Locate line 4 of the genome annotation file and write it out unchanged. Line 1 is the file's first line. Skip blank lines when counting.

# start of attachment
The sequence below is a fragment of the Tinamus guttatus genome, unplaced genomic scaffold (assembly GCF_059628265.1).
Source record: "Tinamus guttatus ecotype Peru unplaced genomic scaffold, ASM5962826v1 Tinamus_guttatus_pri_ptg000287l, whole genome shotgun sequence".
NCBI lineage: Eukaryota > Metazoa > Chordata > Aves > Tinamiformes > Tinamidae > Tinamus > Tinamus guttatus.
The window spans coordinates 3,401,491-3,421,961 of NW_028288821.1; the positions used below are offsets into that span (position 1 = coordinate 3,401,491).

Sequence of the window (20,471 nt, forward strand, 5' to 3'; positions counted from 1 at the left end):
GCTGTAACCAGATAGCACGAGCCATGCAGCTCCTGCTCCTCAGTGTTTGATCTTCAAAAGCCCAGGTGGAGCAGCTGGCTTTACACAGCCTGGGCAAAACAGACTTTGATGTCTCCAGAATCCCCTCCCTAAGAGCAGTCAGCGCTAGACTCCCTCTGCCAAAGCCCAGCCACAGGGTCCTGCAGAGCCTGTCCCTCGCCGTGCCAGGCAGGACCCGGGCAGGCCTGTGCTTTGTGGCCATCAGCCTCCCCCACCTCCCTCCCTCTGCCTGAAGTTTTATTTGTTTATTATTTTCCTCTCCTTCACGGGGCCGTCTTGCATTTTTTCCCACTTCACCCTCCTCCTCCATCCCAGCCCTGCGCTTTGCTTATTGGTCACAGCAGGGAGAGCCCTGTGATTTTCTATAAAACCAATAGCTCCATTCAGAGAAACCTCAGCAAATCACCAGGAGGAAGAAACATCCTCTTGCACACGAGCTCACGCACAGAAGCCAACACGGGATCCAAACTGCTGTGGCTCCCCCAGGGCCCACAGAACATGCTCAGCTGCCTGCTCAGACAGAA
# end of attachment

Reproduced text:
The window spans coordinates 3,401,491-3,421,961 of NW_028288821.1; the positions used below are offsets into that span (position 1 = coordinate 3,401,491).